I read this book because I watched a film based in it, “Stalker” (1979). As usual, the book is much better than the film, and in this particular case, the book has almost nothing to do with the film. Roadside Picnic is not regular easy fiction, with beginning, middle, end, and all the sci-fi tidbits already chewed up and spit there on the paper for the reader’s digestion pleasure. When you start reading it, it feels like you’re in the middle of a book and the first pages are missing, because you can’t quite understand: all these things that the characters are talking about, where do these come from? What are this things? What happened? These questions are slowly elucidated through the characters dialogues. There are only a few occasions in Roadside Picnic where things are actually openly explained to the reader.
Half way into the book I was starting to ask myself “why on earth is this called Roadside Picnic”? Am I missing some big obvious metaphor? Then the answer to my question came in the book’s greatest philosophical passage. And after that the reading only gets more interesting… until we get to the end, that leaves you with the same feeling you had when you started the book: there must be some pages missing. Which is not a bad at all. 🙂
A lot of people are very critical of Norway’s maximum sentence being only 21 years in the face of the mass murders this past Friday. Some are even going so far as to hope that they will raise the sentence limit and apply the new limit to the crime.
To the first part of that, within the bounds of international laws and treaties to which it is party, Norway is free to craft its justice system however it wishes. It doesn’t have to fit your idea of justice, or mine, or Burundi’s, or whatever. Furthermore Norway has a very low crime rate, so it is difficult to level much legitimate criticism at it as being dysfunctional in any systematic way.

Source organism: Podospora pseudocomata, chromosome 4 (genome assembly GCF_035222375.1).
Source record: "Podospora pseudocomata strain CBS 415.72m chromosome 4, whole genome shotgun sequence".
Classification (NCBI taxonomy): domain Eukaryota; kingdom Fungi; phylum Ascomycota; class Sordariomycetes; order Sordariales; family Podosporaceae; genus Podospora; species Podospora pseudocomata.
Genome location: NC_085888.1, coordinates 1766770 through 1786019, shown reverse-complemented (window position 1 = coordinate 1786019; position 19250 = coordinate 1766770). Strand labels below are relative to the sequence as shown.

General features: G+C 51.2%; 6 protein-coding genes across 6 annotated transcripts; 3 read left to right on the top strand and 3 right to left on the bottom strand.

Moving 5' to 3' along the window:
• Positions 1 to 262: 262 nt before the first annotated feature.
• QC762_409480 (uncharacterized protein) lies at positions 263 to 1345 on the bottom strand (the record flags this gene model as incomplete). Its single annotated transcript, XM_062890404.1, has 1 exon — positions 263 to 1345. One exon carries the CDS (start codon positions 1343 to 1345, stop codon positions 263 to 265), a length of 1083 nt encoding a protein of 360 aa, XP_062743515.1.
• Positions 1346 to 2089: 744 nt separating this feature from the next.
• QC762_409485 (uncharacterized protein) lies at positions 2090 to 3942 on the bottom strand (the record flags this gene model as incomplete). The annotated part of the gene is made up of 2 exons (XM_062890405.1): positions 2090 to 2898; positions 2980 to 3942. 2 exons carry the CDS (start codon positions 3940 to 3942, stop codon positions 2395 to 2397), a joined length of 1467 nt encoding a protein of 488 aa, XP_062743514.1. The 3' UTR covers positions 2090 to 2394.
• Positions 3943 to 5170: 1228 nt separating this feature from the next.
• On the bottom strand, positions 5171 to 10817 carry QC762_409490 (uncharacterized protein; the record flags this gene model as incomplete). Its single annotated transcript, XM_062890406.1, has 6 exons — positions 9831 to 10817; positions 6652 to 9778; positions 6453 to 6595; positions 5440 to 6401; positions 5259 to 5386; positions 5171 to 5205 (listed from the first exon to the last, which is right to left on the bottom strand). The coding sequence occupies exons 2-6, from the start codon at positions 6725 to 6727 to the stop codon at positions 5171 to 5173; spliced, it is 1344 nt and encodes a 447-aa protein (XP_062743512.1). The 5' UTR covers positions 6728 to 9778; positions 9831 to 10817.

The idea that Norway should alter itsjustice system after the fact and applying it this crime is particularly odious. Regardless of whether you think this sort of emotional knee-jerk change is justified, it is not going to happen. Known as an ex post facto law, they are forbidden by the Norwegian constitution (as well as many other countries’, including the United States’ and Brazil’s, even Iran’s).
It is not like Norway is some banana republic rife with crime and corruption. If it were, I would add my voice right along side these critics.
I am not going to that one doesn’t rewire ones justice system based on one extraordinary event, Norway may decide that is something they wish to do. I will say that doing it in the heat of the moment is nearly always a bad idea. This is the same sort of emotional spasm that led to the US congress passing, without barely a debate, the tome of civil rights pummeling laws known as the Patriot Act.
According to some ideals, 21 years is not enough, but as this is a Norwegian crime, committed in Norway, by a native of that country. It is their ideals that matter here and now.